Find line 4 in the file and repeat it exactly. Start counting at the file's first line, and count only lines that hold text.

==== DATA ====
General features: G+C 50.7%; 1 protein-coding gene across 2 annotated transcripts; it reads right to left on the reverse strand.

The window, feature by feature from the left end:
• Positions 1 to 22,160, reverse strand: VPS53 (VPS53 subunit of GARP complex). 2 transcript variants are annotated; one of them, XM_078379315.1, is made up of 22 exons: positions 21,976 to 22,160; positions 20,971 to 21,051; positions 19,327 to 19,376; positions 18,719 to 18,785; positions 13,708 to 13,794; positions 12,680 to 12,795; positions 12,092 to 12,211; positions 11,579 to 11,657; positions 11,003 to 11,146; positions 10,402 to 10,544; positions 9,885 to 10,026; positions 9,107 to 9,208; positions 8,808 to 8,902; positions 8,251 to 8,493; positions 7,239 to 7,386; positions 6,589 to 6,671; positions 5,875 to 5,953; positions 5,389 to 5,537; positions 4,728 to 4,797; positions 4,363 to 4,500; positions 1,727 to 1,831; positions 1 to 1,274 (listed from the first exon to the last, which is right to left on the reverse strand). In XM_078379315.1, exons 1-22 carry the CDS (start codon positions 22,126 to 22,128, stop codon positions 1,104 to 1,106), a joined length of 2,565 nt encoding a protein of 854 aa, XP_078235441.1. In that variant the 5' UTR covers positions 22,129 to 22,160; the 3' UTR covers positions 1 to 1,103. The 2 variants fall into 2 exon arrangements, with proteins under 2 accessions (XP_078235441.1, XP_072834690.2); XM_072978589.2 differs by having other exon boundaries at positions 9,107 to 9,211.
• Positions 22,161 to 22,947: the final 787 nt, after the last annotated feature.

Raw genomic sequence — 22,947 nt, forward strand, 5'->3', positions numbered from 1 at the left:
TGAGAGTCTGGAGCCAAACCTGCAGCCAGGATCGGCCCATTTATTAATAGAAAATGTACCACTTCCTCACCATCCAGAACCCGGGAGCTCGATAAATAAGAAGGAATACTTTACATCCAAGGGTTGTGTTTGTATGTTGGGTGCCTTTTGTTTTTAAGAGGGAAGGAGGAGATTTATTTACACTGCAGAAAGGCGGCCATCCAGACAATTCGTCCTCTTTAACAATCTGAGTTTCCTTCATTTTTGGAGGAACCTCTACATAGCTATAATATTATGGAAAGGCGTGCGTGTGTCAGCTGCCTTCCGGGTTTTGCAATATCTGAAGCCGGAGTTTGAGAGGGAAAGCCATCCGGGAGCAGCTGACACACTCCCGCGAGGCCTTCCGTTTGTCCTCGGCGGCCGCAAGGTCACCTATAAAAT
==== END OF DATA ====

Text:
• Positions 22,161 to 22,947: the final 787 nt, after the last annotated feature.